“That finding was concerning because it suggested that these antiretrovirally-exposed but uninfected children may be at risk as they get older of developing heart failure from diastolic heart dysfunction of the main pumping chamber of the heart, the left ventricle,” said Lipshultz.
Diastolic dysfunction is where the left ventricle does not adequately relax between heart beats, a condition that can lead to stiffening of the left ventricle and increased risk of heart failure.
The current study prospectively enrolled and studied two groups of HIV uninfected children from birth to 4 years old: 148 HIV-negative children who were exposed to these drugs in utero and a group of 130 healthy controls. Each participant was assessed for 37 independent echocardiographic parameters at the age of six months, and then yearly until age 4.
The researchers found that there were differences in echocardiographic left ventricle diastolic indices in HIV-exposed uninfected children at all ages who were exposed to antiretroviral therapy in utero compared to normal controls. These differences indicated reduced cardiac efficiency.
Lipshultz reiterated the value of antiretroviral drugs in significantly reducing the number of HIV-infected infants born to mothers with HIV.
But he cautioned: Because of the echocardiographic differences, the researchers conclude that “the long-term consequence of such impairment in left ventricle diastolic function early in life is yet to be determined.”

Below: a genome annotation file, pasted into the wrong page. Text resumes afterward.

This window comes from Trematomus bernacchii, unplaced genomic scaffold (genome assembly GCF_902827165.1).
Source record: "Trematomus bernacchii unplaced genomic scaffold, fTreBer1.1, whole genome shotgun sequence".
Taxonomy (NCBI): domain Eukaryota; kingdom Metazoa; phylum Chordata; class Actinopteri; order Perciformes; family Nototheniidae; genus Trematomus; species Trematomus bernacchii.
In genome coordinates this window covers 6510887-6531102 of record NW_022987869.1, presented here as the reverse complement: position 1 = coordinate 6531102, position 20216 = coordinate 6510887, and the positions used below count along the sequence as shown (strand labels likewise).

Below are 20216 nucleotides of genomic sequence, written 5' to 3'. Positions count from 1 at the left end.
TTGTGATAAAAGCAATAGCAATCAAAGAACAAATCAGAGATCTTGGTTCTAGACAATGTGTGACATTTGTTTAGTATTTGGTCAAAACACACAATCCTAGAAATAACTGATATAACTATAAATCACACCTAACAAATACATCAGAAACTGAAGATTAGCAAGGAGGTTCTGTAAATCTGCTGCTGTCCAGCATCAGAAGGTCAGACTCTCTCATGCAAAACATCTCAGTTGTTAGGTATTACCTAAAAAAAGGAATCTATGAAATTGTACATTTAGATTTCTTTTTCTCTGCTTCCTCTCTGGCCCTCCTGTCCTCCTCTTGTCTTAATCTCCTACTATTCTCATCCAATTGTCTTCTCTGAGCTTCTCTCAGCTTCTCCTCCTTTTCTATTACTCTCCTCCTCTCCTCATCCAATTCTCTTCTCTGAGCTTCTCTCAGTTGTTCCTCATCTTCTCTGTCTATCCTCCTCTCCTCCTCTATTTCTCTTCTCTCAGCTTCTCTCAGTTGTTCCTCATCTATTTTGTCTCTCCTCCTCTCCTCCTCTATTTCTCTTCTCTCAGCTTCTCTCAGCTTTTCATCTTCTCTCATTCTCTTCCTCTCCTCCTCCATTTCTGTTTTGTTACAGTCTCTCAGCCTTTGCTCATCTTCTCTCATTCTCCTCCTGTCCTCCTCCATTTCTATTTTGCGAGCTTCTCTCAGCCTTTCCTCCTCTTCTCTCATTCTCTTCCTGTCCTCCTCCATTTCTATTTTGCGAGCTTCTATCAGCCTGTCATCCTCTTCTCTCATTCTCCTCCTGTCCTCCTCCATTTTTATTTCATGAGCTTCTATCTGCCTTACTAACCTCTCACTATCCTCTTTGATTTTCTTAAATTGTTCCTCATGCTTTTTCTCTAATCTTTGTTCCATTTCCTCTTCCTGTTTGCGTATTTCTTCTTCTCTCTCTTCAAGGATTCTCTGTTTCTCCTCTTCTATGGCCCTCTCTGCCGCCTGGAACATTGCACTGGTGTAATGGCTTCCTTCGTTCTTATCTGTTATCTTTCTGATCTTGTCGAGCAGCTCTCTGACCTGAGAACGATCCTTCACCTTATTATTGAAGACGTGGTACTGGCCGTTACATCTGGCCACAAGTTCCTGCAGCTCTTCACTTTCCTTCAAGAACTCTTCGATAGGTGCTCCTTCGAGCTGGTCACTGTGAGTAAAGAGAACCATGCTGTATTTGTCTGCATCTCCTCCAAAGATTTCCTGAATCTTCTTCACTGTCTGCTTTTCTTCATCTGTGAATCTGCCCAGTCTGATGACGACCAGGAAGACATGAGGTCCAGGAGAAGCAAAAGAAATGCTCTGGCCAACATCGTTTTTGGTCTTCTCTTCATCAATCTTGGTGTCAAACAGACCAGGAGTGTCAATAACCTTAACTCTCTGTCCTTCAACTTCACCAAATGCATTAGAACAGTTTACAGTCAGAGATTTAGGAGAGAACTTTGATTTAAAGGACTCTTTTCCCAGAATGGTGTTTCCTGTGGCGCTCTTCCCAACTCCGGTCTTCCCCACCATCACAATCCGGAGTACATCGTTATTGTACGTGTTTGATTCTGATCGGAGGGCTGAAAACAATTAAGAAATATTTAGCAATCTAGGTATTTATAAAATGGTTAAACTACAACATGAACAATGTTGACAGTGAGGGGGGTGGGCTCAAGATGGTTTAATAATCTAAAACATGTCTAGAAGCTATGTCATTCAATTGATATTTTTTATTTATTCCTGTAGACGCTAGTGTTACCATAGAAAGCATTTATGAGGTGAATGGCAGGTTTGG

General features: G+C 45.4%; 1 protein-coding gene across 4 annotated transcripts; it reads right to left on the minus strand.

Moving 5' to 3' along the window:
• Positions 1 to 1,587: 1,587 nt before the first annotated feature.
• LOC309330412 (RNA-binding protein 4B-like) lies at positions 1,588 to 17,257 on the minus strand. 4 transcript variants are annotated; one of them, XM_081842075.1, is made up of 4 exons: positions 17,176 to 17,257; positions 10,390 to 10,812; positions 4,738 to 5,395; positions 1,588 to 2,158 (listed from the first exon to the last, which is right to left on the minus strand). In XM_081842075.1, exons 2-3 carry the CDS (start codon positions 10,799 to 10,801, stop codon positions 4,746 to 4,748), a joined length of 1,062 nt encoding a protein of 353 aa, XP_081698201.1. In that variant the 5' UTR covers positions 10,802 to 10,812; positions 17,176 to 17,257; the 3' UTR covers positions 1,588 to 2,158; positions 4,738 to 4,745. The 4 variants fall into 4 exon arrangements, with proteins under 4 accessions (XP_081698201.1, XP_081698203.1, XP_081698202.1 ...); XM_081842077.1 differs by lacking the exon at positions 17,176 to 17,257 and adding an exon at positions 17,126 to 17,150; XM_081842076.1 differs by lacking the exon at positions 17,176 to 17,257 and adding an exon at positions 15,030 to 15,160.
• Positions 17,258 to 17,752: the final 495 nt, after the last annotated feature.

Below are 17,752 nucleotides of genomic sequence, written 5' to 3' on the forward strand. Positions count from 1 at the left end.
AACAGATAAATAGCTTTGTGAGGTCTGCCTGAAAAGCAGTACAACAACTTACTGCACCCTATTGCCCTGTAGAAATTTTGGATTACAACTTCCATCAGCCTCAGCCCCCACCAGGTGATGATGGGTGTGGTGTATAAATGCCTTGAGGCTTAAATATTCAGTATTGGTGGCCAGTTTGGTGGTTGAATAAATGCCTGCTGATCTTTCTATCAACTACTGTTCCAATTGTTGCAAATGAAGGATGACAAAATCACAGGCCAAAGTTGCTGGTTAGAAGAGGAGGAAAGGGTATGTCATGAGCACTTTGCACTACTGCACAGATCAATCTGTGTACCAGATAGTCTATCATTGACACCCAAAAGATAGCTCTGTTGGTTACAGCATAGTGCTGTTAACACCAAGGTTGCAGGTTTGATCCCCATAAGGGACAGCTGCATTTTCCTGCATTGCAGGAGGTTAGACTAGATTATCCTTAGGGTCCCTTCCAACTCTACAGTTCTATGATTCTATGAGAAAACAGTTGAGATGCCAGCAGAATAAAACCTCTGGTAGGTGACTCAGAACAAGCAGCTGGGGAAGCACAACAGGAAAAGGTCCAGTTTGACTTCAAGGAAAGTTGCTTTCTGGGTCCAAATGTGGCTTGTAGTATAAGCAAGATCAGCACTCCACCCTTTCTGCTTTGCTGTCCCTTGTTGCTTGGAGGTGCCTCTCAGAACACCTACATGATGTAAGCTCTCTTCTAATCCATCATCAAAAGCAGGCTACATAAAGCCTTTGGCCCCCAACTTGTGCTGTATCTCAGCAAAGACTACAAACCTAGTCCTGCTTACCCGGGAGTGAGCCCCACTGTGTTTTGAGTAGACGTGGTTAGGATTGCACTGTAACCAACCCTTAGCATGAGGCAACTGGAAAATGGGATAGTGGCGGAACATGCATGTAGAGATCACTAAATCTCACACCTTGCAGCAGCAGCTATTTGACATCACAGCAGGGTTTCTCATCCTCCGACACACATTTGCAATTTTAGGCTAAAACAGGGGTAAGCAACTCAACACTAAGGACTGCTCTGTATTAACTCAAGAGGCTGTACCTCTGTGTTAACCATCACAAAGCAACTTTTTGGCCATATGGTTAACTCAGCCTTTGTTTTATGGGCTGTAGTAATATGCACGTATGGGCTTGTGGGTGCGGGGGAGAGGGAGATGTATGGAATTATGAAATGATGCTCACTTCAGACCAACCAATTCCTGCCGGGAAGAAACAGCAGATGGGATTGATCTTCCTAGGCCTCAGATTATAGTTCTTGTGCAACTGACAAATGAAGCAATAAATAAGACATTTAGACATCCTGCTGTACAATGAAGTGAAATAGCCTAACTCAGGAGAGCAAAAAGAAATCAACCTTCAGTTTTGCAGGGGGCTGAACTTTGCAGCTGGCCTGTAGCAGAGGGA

Therefore, they recommend that these children undergo long-term follow-up with regular echocardiograms in order to assess the clinical relevance of these abnormal findings.
Lipshultz, who is president of UBMD Pediatrics, is currently principal investigator on a large, prospective, multicenter National Institutes of Health study on HIV-uninfected adolescents and young adults who were exposed to antiretroviral therapy in utero.
The goal is to see if these cardiac problems are continuing, progressing or resolving as these children grow up.
The study is based at the Jacobs School of Medicine and Biomedical Sciences.
The study, “Left Ventricular Diastolic Dysfunction in HIV-Uninfected Infants Exposed in Utero to Antiretroviral Therapy,” was published Nov. 14 in the journal AIDS.
The findings are part of the multiyear, National Heart, Lung, and Blood Institute-funded Cardiovascular Status of Highly Active Antiretroviral Therapy in HIV-exposed Infants and Children study, of which Lipshultz is the principal investigator.
The administrative coordinating center, previously at the University of Miami Miller School of Medicine, is currently at the Jacobs School. The study’s statistical and data coordinating center was at CTASC-Clinical Trials Management System in Owings Mills, Maryland.
The research was conducted at five clinical sites:
Co-authors with Lipshultz are: Nao Sasaki, MD; Bruce Thompson, PhD; Benjamin W. Eiden, MD; Irene Cheng; Steven D. Colan; Sharon E. O’Brien, MD; Shahnawaz M. Amdani, MD; William T. Shearer, MD; E. John Orav, PhD; Tracie L. Miller, MD; and James D. Wilkinson, MD.